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Marvel Comics’s What If…? began decades ago as a fun way for creators to tell strange, unlikely stories without affecting the canonical Marvel Universe. What if Hulk killed Wolverine? What if Wolverine killed Hulk? Killing either superhero has large implications on the Marvel Universe, so What If…? is a way to let that play out, to explore the idea and allow the larger comics universe to continue on unaffected.
What If…? was also a useful tool for test driving ideas. Before Jane Foster took up Mjolnir and became Thor in Jason Aaron’s run of Thor, she held the hammer What If…? #10 in 1978. Hulk actually ripped Wolverine in half in the Ultimate Universe, even if it didn’t kill the little berserker. The noncanonical comic asked what if Gwen Stacey survived, Jessica Jones joined the Avengers, or what if someone other than Peter Parker became Spider-Man? All of these have come to pass in the Marvel Universe in the years since these little one-off stories.
Recently, an issue asked “what if Miles Morales became Wolverine?” It was a really fun story. Genetically engineered spider powers, mutant healing, and adamantium claws make for an incredible combination. In literally the same month, however, an issue of Spider-Gwen: Gwen Verse introduced a universe in which Gwen Stacy is Thor. Thorgwen. And Captain America: Cap-Gwen. And Wolverine: Gwen Howlett. You get the idea.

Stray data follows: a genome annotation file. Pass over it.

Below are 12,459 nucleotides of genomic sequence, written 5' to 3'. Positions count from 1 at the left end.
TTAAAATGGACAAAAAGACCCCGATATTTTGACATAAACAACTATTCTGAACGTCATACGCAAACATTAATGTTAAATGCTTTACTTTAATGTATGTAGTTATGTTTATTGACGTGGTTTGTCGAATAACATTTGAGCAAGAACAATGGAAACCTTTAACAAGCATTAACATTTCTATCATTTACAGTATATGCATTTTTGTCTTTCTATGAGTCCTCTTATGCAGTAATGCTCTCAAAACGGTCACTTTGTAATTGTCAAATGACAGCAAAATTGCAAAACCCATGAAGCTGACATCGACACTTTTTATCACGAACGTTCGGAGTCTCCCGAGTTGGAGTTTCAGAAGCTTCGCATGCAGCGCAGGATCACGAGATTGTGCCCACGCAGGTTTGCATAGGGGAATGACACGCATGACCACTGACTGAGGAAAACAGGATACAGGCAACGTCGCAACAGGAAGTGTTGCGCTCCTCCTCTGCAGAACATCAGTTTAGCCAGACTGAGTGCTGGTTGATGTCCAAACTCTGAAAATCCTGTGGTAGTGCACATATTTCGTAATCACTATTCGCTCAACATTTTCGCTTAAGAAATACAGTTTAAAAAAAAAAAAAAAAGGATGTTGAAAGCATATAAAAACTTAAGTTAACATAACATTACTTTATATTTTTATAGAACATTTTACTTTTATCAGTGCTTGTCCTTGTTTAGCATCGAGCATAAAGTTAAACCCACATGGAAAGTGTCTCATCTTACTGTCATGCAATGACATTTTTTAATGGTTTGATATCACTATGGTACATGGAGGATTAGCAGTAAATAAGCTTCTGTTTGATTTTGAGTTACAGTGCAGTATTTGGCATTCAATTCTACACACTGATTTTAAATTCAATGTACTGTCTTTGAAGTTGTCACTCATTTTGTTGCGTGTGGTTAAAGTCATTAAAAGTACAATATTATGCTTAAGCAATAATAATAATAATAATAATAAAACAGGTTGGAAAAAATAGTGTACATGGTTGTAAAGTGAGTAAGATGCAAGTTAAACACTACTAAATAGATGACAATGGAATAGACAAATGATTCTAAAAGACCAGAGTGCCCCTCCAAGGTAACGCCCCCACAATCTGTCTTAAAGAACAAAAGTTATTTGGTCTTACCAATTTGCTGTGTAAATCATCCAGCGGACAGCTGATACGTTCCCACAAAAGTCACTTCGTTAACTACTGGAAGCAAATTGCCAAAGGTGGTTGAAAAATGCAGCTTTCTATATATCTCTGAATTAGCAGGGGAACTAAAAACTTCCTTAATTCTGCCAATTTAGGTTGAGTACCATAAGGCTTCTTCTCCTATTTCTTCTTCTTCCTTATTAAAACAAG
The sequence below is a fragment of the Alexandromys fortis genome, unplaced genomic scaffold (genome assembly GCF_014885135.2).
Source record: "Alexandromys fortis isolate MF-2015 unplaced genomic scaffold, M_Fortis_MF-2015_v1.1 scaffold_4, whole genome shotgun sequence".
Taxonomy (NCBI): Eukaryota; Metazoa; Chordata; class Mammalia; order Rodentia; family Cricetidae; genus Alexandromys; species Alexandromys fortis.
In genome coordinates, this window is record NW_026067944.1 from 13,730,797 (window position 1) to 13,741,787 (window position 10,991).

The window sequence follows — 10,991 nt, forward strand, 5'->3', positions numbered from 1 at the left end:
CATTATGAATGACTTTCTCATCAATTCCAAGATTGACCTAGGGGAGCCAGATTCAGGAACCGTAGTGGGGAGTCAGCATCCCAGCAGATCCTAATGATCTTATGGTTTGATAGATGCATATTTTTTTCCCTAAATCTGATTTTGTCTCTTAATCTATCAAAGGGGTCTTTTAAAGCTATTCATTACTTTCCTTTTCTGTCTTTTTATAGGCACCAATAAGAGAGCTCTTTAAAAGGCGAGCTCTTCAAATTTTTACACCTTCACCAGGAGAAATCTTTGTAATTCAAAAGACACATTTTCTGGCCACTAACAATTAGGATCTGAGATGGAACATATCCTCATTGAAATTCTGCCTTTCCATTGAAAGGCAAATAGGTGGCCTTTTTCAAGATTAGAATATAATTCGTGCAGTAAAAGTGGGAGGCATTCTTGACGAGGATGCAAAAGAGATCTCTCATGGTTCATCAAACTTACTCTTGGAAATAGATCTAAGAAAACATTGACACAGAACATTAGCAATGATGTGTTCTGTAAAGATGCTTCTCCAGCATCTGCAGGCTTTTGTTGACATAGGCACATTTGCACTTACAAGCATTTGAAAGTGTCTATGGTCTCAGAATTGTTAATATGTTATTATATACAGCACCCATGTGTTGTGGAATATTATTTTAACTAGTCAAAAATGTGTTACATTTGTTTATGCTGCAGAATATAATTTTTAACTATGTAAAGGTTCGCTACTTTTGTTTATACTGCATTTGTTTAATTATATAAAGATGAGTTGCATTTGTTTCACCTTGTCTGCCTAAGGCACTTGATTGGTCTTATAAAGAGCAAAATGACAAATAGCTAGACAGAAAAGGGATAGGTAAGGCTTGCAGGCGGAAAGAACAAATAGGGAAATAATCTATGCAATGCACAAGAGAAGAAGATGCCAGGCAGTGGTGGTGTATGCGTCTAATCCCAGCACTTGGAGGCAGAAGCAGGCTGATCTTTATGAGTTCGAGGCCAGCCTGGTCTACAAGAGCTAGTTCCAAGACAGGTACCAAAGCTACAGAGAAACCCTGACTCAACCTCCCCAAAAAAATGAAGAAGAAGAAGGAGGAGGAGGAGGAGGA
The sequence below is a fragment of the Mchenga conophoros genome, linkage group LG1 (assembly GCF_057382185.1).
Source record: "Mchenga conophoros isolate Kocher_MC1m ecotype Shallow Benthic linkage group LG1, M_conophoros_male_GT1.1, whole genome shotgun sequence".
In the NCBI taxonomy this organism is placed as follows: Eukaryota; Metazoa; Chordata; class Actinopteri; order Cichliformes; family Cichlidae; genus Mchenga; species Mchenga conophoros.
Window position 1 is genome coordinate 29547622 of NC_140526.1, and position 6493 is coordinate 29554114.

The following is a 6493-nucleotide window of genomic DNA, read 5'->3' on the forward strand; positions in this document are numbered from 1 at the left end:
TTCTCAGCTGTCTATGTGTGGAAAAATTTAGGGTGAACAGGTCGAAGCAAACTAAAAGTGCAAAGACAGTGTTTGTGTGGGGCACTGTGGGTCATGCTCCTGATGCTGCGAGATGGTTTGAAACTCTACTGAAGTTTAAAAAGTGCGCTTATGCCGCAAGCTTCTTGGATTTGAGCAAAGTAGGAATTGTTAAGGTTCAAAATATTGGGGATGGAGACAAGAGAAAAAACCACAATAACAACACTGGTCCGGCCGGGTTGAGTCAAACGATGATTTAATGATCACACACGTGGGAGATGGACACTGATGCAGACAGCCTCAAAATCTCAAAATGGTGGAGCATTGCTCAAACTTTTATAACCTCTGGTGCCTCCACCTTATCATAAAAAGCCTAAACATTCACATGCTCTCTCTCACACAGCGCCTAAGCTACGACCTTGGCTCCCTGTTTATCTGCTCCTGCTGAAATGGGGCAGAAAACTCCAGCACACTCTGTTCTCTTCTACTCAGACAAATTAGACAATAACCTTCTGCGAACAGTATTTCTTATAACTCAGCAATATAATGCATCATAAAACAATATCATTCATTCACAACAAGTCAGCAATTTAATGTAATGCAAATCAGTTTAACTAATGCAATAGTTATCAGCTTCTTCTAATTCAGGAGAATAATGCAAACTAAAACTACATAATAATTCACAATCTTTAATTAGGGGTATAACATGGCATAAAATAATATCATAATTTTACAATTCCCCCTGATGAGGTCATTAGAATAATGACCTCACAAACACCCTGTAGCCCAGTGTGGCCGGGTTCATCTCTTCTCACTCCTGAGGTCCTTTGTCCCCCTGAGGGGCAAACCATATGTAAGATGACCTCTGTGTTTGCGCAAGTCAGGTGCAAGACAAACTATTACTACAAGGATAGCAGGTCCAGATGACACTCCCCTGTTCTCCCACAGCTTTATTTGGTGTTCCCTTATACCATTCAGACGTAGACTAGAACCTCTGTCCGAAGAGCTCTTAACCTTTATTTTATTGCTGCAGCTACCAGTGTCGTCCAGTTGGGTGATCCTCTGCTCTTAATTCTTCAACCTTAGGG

All of this makes me wonder, what is the point of What If…? in Marvel Comics when the multiverse is so prevalent? Why is Gwen Stacy as Thor canon when Miles Morales as Wolverine isn’t? The answer to this question became apparent when I considered how the nature of ongoing comics is for writers to find new ways to tell stories. When there are decades of stories and canon behind you, it takes real creativity and paradigm shifting to find those new stories. That’s what What If…? has always been about: a way to tell new stories.
All of this is further complicated by how the Marvel Cinematic Universe (MCU) has treated What If…? Those of us who read the comics were expecting a string of disconnected, noncanonical stories that reimagined the MCU characters. While it started that way, the big twist was revealing that all of these disconnected stories were, in fact, canonical alternate universes that connected and came together at the end. Some even made appearances in Doctor Strange and the Multiverse of Madness.
To be clear, I love this twist. The creative minds driving the MCU know how to play with long-time readers’ expectations. We never expected the episodes to connect or be canon. When The Illuminati was teased in the Multiverse of Madness trailer, we automatically had expectations of who would sit in those chairs, which the movie played with and against. They’ve done it again and again, and it’s a nice way to surprise audiences.
The main Marvel Universe is a different bag of magical hammers. The canon matters. It is our basis of knowledge for who these characters are and the history they have with each other. Is the main Marvel Universe heading in the same direction as the MCU? Is it no longer safe to assume that issues of What If…? are noncanonical? As a comic book fan, I need to understand what is and is not canon. Long-running superhero books can be convoluted and confusing enough, and this just makes it more challenging.
If Marvel wants to lean hard into the multiverse like it is with the MCU, then just do it. Don’t pull the canonical rug out from under readers with the What If…? title. If Cosmic Ghost Rider — Frank Castle dies, becomes Ghost Rider, goes bananas, and is then given The Power Cosmic — can be canon, then there’s nothing too outlandish for the Marvel Universe canon.
Besides, I want to see Miles Morales as Wolverine fight Kamala Khan as Hulk.